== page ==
I'm assuming you're going to a big university or technical school. I am a computer science major at a small liberal arts college in the midwest, and at my school studying abroad is really no big deal no matter what your major. I, in fact, am leaving for a Spanish-language immersion trip to Mexico in about a week. I won't be doing any computer science, but, as others have said, there's no that reason you (like I will be doing) couldn't do some of your gen ed requirements while you're away. Again, your school or your advisor would be able to figure out what would work for you.

Additionally, you could look into a summer program, such as ones offered by ISA (or other organizations whose names I have forgotten...), or perhaps a January program if your school has a long enough winter break (no such luck here, as we have January term). Good luck!

Sweden (0)

Anonymous Coward | more than 5 years ago | (#26245445)

Chalmers in GÃteborg Sweden - most cs classes are offered in English as there is a large populous of non-swedes in the graduate programs.

http://www.chalmers.se

What about Valparaiso, Chile? (2, Interesting)

nbarriga (877070) | more than 5 years ago | (#26245449)

Informatics Engineering programs in Chile are similar to CS + SE in the US. Check http://www.inf.utfsm.cl/ [utfsm.cl] for one of the best engineering universities in Chile, and the best for CS. Also Valparaiso/Vin~a del Mar are great places to live.

A few suggestions (1)

yumscience (1439987) | more than 5 years ago | (#26245457)

Your study abroad office probably has lists of schools your university is affiliated with. While this is not a fully limiting factor, these programs often make credit transfer easiest. Try looking for International Development programs in science / engineering as well - your school might offer programs in English in various locations, even if you don't have language familiarity. I think my university has programs in Japan, China, India, Egypt, among others. A few programs that might work for you: Spain: Barcelona has various programs Chile: Pontificia Universidad CatÃlica de Chile - very highly ranked in South America England: Various options: Queen Mary, Oxford, Cambridge perhaps Scotland: Edinburgh is a great school and the city itself is really nice as well Australia: Melbourne, Sydney, many others with solid programs Hong Kong: A friend is studying there at the U. of Science and Technology and really enjoys it Good luck!

Speaking from experience (3, Informative)

qw0ntum (831414) | more than 5 years ago | (#26245461)

I'm in a similar position to you, actually. For me, I realized that by working hard I could pretty much finish my degree requirements by the end of my third year of school (which I will do). So, that left me with two "open" semesters in my Senior year that I'm going to use to finish up general college requirements, take more advanced CS classes. While it seems like it's impossible to finish all of those requirements, it's actually not that difficult I think. The reason that this is important is that you probably shouldn't expect to get credit to transfer back for technical courses you do abroad and instead use it as an opportunity to fulfill those liberal arts requirements if you have any.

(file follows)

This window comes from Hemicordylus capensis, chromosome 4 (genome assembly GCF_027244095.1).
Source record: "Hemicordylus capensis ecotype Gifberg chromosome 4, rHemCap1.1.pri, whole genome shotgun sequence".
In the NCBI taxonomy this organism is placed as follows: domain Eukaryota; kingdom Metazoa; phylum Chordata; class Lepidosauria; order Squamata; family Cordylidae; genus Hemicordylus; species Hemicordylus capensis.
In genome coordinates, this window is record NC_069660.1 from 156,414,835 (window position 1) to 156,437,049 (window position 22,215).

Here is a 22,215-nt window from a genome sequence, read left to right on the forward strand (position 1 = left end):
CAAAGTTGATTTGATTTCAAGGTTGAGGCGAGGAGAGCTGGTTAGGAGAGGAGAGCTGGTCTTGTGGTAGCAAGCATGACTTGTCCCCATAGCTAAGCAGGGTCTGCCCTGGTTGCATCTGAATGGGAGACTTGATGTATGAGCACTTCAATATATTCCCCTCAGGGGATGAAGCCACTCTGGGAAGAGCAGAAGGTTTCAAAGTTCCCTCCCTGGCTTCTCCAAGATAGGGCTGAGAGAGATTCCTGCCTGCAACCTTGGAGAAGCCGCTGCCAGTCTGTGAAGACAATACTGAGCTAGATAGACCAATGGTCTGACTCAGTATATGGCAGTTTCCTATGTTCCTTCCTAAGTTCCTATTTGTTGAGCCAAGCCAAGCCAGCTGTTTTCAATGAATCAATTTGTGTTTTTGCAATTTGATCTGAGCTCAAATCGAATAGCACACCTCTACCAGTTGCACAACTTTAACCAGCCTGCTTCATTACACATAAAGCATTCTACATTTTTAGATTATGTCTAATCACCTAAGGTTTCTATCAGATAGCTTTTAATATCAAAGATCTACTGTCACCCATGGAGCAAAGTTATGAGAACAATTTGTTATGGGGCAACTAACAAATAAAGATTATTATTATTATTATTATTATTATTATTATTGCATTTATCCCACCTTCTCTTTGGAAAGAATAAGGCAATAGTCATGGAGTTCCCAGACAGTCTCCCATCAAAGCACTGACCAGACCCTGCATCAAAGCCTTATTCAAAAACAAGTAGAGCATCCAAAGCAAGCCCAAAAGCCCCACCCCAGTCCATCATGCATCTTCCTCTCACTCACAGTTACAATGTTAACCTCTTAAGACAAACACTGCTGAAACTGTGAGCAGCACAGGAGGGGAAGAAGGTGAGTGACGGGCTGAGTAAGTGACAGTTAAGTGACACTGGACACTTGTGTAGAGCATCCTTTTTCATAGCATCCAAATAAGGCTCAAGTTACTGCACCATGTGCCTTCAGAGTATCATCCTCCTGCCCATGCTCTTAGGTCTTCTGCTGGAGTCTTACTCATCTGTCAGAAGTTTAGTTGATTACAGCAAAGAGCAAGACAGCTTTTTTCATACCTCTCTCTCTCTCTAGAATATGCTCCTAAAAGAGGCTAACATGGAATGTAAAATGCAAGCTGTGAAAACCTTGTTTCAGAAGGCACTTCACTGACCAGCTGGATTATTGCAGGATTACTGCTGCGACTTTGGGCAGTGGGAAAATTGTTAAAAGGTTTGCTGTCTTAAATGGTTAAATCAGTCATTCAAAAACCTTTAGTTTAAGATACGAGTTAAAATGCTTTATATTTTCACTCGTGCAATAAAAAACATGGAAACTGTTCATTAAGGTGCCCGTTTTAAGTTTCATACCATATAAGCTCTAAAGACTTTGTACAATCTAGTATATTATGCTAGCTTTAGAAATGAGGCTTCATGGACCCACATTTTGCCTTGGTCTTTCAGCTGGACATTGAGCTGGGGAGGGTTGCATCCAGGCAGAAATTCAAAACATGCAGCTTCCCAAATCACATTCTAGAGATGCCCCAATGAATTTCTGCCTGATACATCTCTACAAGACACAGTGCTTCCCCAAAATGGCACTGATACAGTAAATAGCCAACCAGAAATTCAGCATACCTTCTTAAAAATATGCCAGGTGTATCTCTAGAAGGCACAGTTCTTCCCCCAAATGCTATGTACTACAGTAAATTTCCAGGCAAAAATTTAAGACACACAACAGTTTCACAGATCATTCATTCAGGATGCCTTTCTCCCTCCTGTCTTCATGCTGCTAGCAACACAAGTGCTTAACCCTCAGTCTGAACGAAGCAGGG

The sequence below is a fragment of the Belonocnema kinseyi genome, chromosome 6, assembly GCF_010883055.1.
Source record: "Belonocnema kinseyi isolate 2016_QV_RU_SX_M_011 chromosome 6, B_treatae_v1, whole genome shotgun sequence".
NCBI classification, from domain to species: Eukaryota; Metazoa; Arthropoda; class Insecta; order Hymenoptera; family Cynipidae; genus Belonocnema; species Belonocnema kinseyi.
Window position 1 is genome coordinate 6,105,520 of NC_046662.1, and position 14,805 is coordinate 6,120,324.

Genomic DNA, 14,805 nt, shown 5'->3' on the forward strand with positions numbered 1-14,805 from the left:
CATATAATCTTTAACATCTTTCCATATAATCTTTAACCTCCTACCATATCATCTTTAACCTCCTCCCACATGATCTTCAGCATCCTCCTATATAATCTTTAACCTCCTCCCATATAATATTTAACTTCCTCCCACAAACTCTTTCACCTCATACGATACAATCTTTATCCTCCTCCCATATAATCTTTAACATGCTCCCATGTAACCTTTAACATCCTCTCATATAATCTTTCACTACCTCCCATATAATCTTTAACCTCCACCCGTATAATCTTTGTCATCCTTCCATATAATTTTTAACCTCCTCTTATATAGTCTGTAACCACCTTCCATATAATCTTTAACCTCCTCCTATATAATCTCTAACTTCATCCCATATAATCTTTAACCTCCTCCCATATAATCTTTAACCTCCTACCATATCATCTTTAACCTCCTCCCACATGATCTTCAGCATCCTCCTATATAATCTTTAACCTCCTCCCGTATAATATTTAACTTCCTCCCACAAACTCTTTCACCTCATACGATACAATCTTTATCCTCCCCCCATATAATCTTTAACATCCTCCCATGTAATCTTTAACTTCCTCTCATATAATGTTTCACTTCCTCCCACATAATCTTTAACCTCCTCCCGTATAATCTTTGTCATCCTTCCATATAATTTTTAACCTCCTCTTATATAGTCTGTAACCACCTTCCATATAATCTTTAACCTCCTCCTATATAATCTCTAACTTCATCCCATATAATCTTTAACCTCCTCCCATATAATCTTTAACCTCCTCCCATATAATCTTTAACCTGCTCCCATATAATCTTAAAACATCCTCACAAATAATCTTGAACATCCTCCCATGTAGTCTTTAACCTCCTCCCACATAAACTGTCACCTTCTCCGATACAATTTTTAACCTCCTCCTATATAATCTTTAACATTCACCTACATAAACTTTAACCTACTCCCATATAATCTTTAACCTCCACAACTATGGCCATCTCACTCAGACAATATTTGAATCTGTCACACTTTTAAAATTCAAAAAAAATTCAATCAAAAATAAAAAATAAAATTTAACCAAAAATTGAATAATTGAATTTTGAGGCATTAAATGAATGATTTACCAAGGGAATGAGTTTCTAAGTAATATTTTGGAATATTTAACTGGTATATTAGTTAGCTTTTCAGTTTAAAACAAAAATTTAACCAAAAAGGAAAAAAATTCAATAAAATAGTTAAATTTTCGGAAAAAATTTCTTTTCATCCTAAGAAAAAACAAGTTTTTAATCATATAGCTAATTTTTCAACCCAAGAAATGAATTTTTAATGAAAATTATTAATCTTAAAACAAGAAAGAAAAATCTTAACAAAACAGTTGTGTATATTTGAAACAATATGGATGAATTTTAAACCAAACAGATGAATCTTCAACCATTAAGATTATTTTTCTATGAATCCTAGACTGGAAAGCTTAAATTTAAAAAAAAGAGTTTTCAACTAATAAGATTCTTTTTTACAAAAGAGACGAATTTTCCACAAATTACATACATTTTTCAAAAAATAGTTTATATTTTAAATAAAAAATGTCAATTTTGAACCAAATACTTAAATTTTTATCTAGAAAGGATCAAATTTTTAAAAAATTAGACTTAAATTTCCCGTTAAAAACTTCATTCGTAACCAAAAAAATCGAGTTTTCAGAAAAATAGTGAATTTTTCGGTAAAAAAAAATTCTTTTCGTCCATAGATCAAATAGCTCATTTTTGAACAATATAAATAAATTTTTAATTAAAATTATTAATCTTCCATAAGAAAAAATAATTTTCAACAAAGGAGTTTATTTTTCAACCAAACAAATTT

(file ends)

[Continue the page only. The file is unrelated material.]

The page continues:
The next bit of advice I have is to talk with your professors in your department and ask for their recommendations. At my school, the director of undergraduate curricula is the one that was most helpful to me, so maybe you could try to talk to an equivalent at your school. He or she will not only be familiar with the undergraduate requirements for CS, they'll probably also be the one who will be able to approve or reject credit you receive abroad as it applies to filling your major requirements. Additionally, they will probably know about other students from your school who have studied abroad before.

Ok, to answer your question about actual programs abroad, here are some places. To be fair, in the end I decided (for the time being anyway) not to study abroad for personal reasons. Anyway, my school (UNC-Chapel Hill) has a study abroad program particularly for CS majors between us and UCL (University College of London). Oftentimes even if a study abroad program is not offered at your university, you can arrange to do a program through another university, so if you're interested in this particular one let me know and I can get you more information. Additionally, I was considering and know friends who have gone to National University of Singapore, which also has a strong CS college.

My bigger point is this: don't expect too much out of study abroad from an academic point of view. There's just so much complication between different teaching systems, credit transfers, and potentially different languages that you're better off approaching it as an opportunity to learn things completely different than your normal semester's fare in the CS dept. Good luck!

study abroad office (1)

hibernia (35746) | more than 5 years ago | (#26245485)

Regardless of what is said here (pros/cons of going), talk to your school's study abroad office before applying for a program (your school's or another's).

Some schools have a number of hoops that need to be jumped through, financial aid status, etc.

At the least, they can walk you through the process of getting course equivalents set up, before going, so when you transfer the credit in you have things signed by faculty in your school saying the courses will count to your degree.

Europe: Sweden (1)

perlhacker14 (1056902) | more than 5 years ago | (#26245489)